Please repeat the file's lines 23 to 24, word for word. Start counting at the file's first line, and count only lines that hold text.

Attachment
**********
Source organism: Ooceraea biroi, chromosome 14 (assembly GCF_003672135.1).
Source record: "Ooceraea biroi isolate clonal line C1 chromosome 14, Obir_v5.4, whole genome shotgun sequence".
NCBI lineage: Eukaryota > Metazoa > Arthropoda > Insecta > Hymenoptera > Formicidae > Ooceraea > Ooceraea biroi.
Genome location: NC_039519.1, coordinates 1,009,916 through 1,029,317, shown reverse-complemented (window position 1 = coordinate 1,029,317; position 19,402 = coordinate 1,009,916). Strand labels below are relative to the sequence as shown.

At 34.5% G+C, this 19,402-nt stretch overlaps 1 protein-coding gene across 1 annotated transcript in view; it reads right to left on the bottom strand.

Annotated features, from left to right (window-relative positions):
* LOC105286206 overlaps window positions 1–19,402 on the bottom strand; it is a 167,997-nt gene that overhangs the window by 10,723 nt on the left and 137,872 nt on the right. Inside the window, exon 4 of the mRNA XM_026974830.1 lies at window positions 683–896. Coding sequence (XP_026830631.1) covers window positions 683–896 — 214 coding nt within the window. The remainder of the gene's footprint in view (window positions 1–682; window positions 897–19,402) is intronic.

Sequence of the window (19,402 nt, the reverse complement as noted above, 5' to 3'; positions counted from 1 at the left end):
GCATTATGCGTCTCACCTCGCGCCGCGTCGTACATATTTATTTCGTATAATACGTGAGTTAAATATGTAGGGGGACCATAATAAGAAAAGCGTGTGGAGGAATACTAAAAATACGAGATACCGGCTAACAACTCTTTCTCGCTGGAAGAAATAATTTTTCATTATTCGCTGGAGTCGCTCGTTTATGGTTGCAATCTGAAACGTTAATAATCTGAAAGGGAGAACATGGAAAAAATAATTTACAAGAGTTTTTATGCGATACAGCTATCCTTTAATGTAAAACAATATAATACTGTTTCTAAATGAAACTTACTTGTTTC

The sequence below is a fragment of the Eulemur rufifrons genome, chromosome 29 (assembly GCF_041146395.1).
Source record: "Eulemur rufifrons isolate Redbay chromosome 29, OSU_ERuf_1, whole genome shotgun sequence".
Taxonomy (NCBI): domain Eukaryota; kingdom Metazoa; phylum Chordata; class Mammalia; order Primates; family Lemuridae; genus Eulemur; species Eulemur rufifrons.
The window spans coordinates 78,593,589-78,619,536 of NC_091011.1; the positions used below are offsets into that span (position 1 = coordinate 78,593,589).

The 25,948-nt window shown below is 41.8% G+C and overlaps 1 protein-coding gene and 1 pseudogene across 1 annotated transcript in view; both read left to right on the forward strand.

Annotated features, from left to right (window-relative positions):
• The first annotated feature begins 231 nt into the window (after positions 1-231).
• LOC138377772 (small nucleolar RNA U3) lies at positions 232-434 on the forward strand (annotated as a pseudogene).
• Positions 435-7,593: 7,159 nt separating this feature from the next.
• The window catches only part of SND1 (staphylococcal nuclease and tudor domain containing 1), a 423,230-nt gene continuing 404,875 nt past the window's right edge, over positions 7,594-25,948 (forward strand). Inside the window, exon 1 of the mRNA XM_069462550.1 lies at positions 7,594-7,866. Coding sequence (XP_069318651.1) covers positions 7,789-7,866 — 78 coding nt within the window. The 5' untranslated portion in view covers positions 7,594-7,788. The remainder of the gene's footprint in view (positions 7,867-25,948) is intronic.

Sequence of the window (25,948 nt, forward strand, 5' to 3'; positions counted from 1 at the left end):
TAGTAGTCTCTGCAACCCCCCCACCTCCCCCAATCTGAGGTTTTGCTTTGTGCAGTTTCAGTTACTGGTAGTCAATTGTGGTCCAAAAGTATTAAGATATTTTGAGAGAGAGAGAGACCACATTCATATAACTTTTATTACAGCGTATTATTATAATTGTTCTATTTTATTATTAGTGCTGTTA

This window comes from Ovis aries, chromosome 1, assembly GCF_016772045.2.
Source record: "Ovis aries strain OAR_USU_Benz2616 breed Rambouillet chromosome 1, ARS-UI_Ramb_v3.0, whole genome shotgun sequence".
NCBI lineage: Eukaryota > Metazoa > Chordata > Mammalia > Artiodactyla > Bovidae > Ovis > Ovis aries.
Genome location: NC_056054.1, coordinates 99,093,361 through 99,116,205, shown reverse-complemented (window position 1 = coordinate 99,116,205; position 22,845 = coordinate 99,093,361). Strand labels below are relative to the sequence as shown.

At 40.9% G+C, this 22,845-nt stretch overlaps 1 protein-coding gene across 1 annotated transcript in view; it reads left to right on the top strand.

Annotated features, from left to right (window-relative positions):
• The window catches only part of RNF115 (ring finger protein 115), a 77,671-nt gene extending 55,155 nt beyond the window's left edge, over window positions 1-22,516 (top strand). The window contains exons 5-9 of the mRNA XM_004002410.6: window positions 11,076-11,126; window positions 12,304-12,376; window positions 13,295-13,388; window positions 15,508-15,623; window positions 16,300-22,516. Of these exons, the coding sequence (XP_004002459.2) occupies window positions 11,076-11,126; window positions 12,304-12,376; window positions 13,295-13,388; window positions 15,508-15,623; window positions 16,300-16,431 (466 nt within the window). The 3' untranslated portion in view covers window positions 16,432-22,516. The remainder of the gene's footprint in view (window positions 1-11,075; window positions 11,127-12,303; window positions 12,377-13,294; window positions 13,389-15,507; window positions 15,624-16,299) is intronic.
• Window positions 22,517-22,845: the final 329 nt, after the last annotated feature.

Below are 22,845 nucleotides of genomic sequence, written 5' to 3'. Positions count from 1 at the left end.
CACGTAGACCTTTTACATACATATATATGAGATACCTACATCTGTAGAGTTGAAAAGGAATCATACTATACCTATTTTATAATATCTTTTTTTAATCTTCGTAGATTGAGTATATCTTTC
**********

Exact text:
Source record: "Ovis aries strain OAR_USU_Benz2616 breed Rambouillet chromosome 1, ARS-UI_Ramb_v3.0, whole genome shotgun sequence".
NCBI lineage: Eukaryota > Metazoa > Chordata > Mammalia > Artiodactyla > Bovidae > Ovis > Ovis aries.